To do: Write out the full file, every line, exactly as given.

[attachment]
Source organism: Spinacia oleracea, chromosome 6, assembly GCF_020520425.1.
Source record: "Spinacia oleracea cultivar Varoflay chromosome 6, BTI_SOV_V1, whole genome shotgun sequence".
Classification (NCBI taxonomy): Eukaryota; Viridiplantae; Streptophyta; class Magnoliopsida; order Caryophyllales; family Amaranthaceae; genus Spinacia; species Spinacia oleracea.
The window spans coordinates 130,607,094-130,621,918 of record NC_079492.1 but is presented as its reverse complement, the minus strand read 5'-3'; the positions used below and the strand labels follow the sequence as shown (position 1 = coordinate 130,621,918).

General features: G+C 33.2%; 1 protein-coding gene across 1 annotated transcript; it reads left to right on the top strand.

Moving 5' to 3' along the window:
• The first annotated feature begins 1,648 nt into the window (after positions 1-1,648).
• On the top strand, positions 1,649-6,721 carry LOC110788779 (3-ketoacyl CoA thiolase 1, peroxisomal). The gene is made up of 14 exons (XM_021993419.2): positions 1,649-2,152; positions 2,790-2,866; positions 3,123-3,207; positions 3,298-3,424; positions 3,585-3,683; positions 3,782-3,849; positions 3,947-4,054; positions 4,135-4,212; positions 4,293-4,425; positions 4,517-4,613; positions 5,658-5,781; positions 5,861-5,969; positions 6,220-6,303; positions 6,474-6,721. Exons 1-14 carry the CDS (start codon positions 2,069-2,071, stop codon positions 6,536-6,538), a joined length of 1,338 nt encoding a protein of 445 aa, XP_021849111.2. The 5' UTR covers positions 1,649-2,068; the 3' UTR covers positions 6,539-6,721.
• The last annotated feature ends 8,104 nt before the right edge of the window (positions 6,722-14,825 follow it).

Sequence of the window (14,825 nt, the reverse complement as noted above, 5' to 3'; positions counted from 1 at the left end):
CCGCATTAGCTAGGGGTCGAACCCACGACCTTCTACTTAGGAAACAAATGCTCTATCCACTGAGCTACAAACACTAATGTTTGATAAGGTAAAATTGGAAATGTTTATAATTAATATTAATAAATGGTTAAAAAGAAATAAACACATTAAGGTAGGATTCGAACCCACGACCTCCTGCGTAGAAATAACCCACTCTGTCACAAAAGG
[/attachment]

Source organism: Spinacia oleracea, chromosome 6, assembly GCF_020520425.1.
Source record: "Spinacia oleracea cultivar Varoflay chromosome 6, BTI_SOV_V1, whole genome shotgun sequence".
Classification (NCBI taxonomy): Eukaryota; Viridiplantae; Streptophyta; class Magnoliopsida; order Caryophyllales; family Amaranthaceae; genus Spinacia; species Spinacia oleracea.
The window spans coordinates 130,607,094-130,621,918 of record NC_079492.1 but is presented as its reverse complement, the minus strand read 5'-3'; the positions used below and the strand labels follow the sequence as shown (position 1 = coordinate 130,621,918).

General features: G+C 33.2%; 1 protein-coding gene across 1 annotated transcript; it reads left to right on the top strand.

Moving 5' to 3' along the window:
• The first annotated feature begins 1,648 nt into the window (after positions 1-1,648).
• On the top strand, positions 1,649-6,721 carry LOC110788779 (3-ketoacyl CoA thiolase 1, peroxisomal). The gene is made up of 14 exons (XM_021993419.2): positions 1,649-2,152; positions 2,790-2,866; positions 3,123-3,207; positions 3,298-3,424; positions 3,585-3,683; positions 3,782-3,849; positions 3,947-4,054; positions 4,135-4,212; positions 4,293-4,425; positions 4,517-4,613; positions 5,658-5,781; positions 5,861-5,969; positions 6,220-6,303; positions 6,474-6,721. Exons 1-14 carry the CDS (start codon positions 2,069-2,071, stop codon positions 6,536-6,538), a joined length of 1,338 nt encoding a protein of 445 aa, XP_021849111.2. The 5' UTR covers positions 1,649-2,068; the 3' UTR covers positions 6,539-6,721.
• The last annotated feature ends 8,104 nt before the right edge of the window (positions 6,722-14,825 follow it).

Sequence of the window (14,825 nt, the reverse complement as noted above, 5' to 3'; positions counted from 1 at the left end):
CCGCATTAGCTAGGGGTCGAACCCACGACCTTCTACTTAGGAAACAAATGCTCTATCCACTGAGCTACAAACACTAATGTTTGATAAGGTAAAATTGGAAATGTTTATAATTAATATTAATAAATGGTTAAAAAGAAATAAACACATTAAGGTAGGATTCGAACCCACGACCTCCTGCGTAGAAATAACCCACTCTGTCACAAAAGG